While the iPad has only been around for just over a year, and Apple only introduced a subscription sales model in February, there is positive data suggesting that a large proportion of mag app users are willing to share contact information with magazine publishers -- overcoming a major obstacle to marketing magazine subscriptions for the device.
That's according to a new survey from digital publishing vendor Yudu Media, following reader usage of 80 branded apps produced by Yudu, including Reader's Digest UK, NewsMax and Runway magazine. Yudu found that 41.5% of people who download a magazine app choose to provide opt-in data, which allows publishers to market subscriptions more effectively. That's a higher figure than those who provide opt-in info for catalogs, at 37.5%, and brochures, at 38.7%.
These findings hold out promise for digital subscription sales, which depend on high reader opt-in rates on the iPad. In February, Apple unveiled a digital subscription model that relaxed its previous prohibition on disclosing consumer information to publishing partners by agreeing to share the name, email address and ZIP code of those who subscribe to digital content -- provided that customers consent.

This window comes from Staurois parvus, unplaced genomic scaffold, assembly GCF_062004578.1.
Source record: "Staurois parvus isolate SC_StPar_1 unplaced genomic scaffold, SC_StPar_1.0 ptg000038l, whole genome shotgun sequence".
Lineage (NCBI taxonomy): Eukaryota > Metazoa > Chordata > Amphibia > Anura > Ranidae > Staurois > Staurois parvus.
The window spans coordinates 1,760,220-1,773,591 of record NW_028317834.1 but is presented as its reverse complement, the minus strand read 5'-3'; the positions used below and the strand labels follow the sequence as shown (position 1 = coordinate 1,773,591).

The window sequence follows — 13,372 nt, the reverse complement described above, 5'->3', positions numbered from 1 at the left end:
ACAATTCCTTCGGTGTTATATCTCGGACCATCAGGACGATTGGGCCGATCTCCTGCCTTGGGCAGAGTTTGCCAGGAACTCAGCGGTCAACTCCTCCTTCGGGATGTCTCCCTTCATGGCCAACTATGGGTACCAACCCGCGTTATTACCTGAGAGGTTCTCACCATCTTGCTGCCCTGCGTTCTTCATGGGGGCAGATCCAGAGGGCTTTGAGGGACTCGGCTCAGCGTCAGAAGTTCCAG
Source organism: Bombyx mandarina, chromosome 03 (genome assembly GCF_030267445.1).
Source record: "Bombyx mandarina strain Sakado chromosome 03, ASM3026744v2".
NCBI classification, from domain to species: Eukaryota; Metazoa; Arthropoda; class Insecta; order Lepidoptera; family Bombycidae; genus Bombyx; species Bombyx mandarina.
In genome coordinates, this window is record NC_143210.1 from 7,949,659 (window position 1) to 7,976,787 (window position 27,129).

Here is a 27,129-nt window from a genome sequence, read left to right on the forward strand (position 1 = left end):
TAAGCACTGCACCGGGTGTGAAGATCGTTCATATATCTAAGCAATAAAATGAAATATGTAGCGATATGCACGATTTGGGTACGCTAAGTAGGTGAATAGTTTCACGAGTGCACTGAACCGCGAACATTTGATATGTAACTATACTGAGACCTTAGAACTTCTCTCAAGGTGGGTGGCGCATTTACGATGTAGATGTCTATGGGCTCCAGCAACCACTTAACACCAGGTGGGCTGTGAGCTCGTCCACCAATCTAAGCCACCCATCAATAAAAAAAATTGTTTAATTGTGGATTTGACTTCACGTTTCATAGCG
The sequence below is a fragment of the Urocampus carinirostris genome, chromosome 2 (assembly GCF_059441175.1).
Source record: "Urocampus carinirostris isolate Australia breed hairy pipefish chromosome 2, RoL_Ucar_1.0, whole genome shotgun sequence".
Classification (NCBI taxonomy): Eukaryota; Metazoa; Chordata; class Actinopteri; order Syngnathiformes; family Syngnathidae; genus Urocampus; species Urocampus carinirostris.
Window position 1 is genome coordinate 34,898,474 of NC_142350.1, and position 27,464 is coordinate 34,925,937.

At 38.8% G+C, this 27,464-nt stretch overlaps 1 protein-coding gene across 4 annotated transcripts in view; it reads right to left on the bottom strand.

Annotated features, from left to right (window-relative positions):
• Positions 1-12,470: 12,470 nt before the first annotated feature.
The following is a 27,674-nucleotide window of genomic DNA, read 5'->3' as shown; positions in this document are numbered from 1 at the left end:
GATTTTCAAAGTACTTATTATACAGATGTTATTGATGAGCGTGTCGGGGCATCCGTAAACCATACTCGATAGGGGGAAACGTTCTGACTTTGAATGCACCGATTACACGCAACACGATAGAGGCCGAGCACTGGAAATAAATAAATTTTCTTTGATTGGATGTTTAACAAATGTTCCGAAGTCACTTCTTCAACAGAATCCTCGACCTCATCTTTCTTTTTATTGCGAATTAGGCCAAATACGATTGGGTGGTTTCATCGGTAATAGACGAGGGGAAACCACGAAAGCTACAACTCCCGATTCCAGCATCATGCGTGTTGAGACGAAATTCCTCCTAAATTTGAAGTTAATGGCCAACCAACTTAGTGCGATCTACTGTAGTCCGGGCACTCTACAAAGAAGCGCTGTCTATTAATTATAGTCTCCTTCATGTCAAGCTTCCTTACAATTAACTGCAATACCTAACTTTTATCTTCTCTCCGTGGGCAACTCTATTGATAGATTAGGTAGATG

In terms of overall interaction, Yudu found that 64% of people who download a magazine app return to that app at some point, with an average return rate of 3.7 per user download. About one-third of all magazine app downloads are actually software updates, suggesting a high degree of continuing reader engagement. The number of people buying subscriptions within magazine apps increased sharply in the first three months of 2011, following the unveiling of Apple's subscription sales model.
The encouraging Yudu findings come as major publishers rush to introduce subscription sales for digital editions of their magazines on the iPad and other tablet computers.
Last week, Conde Nast was first in the pool with sub sales for the digital edition of The New Yorker, and subs for other titles including Glamour, Vogue and Vanity Fair. Hearst Corp. is scheduled to debut its first subs for the July editions of Esquire, Popular Mechanics and O, The Oprah Magazine in June.
Apple also struck a deal with Time Inc. that allows the publisher to deliver free digital editions to iPad owners who already subscribe to print magazines. The deal will make digital editions of Time, Fortune and Sports Illustrated available. Earlier, Apple and Time struck a similar deal for People.